Out Of Control

I've just read an editorial on mobileindustry.biz about the unsuitability of mobile phone buttons for controlling games. Mark Clapham concludes that everything that's wrong with mobile games could be fixed if the handset manufacturers would think more like Nintendo when designing their devices.

It's not a new idea. We've all been saying it since 1999. It's not going to happen. Mobile phones don't get sold based on their similarity to joypads or consoles. They get sold based on how much they look like an iPod, how smooth and shiny they are, how easy it is communicate with them (yes! Shock, horror).  The manufacturers don't make money out of games, and they know as well we (developers, publishers) do that an almost insignificant slice of their market will ever download one. So why should they bother compromising the aesthetics of their latest fashion accessory for the sake of a few geeks, too embarrassed to carry a DS around with them?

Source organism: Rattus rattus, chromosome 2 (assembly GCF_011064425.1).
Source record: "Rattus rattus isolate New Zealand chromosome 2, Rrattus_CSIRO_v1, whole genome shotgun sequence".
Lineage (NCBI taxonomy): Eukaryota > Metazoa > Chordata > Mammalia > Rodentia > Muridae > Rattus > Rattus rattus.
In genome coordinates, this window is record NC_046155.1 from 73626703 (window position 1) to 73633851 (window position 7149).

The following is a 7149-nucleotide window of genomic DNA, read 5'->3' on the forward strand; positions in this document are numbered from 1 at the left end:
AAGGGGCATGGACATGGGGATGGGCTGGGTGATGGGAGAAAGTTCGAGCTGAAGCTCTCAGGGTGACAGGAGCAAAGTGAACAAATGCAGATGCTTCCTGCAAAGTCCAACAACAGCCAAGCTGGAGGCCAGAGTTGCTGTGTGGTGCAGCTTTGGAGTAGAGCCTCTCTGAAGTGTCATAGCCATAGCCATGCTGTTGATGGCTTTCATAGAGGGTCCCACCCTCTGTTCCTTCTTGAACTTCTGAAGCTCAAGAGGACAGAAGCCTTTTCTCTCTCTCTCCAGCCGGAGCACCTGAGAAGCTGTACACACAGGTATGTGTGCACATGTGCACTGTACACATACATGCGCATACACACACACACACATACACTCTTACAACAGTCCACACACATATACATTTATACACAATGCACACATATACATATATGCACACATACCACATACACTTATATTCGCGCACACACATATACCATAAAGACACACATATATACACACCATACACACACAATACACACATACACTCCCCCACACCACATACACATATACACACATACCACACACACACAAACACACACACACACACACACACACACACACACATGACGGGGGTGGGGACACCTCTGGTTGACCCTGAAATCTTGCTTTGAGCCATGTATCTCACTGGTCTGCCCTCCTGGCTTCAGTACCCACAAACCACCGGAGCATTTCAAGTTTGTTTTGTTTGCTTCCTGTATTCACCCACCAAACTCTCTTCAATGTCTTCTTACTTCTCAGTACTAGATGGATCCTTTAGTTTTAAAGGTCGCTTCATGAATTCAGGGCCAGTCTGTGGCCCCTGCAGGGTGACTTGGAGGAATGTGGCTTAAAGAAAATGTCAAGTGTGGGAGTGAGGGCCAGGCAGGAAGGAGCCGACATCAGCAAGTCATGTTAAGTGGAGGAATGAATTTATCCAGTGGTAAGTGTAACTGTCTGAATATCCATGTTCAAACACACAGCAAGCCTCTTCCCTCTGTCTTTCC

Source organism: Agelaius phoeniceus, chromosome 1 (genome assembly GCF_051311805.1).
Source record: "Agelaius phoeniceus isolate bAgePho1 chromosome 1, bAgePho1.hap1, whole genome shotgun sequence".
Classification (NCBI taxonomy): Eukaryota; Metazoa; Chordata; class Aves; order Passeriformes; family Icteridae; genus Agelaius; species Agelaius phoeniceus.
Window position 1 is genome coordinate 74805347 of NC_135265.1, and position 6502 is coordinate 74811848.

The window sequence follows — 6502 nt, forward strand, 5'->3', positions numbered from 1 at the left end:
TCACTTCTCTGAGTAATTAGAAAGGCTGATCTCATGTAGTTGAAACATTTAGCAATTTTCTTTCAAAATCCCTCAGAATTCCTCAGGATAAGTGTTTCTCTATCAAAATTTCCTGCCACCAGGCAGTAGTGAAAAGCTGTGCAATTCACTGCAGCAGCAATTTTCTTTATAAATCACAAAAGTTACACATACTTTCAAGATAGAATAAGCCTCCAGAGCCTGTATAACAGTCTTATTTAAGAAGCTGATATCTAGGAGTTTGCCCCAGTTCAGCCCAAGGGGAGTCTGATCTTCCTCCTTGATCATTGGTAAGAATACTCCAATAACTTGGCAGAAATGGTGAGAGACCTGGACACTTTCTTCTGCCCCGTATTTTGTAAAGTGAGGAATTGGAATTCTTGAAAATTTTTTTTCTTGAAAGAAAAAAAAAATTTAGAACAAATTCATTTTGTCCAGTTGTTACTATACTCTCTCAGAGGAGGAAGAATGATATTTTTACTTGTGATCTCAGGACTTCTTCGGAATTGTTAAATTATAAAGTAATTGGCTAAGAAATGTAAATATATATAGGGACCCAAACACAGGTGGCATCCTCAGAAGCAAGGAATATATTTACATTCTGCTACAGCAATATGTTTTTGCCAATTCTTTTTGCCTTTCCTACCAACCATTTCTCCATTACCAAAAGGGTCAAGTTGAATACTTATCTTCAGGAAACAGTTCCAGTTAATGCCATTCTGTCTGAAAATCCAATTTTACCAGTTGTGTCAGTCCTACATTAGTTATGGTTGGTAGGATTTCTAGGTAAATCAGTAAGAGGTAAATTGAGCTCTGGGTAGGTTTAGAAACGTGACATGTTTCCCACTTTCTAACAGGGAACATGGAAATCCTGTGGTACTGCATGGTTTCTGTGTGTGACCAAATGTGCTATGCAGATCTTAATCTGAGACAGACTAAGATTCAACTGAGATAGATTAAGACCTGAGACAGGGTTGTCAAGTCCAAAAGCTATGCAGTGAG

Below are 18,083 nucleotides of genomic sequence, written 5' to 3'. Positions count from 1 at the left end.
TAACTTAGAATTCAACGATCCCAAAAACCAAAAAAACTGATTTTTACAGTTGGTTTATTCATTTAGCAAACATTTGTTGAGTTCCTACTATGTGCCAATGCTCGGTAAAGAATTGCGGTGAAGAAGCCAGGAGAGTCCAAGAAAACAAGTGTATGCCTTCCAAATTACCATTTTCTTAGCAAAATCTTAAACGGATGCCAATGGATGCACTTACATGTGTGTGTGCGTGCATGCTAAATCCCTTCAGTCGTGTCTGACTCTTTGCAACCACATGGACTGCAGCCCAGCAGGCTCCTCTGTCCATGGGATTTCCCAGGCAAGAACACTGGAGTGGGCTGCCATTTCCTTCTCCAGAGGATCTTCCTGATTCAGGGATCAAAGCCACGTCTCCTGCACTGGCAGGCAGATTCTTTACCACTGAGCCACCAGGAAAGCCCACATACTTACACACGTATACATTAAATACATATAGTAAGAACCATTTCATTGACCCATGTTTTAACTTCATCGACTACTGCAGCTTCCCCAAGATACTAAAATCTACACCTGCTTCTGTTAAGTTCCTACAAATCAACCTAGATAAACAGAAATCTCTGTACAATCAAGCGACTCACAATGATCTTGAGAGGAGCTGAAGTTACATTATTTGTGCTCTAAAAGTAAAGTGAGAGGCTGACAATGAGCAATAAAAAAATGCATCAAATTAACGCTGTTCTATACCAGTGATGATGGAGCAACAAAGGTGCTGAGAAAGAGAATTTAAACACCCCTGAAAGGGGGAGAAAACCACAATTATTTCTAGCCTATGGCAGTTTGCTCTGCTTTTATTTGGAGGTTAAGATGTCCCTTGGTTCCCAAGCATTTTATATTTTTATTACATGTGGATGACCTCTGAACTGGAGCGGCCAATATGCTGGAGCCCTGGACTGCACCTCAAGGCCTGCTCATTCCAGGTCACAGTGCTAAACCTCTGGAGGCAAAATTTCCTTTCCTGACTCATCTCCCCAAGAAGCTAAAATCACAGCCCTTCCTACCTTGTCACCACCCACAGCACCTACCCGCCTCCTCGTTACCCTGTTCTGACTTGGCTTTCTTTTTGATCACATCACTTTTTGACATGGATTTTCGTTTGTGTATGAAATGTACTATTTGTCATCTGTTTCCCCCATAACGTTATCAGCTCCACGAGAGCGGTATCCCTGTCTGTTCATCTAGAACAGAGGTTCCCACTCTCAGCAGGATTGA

But the real reason for this post is something different entirely. The opening analogy used by Mr Clapham is that it's no good having oodles of power and refinement at the heart of your technology if the interface limits the ability to properly enjoy it. I'd argue that this has been true with most video game platforms since 8 bit computers. Twenty odd years of  technological advancement has taken us from Mario to Gears Of War and how do we control the jaw dropping extravaganzas that we play on our next gen consoles? With a bit a plastic housing a couple of joysticks and some buttons.

If the same effort that has been poured into making our games look better had been spread amongst all the other aspects of video game technology games would be a million times more engaging. I'd be able to talk to the characters in Zelda, smell the rotting flesh in Resident Evil, open every door in an adventure game (not just those that lead somewhere). Who knows how we'd be interacting with our entertainment? Virtual Reality might actually have led somewhere. William Gibson's notions of direct neural implants could even have started to come to fruition.

And yet today I bought an XBOX 360; mainly to play Tiger Woods 07 against my friends. I really shouldn't have though. I always get utterly dejected with the lack of substance in the games on offer. Within a few weeks I will have returned to something which better suits the control method, like Lumines, Mr Do!, or Thrust maybe (where's that BBC emulator?).

Glenn Broadway2 Comments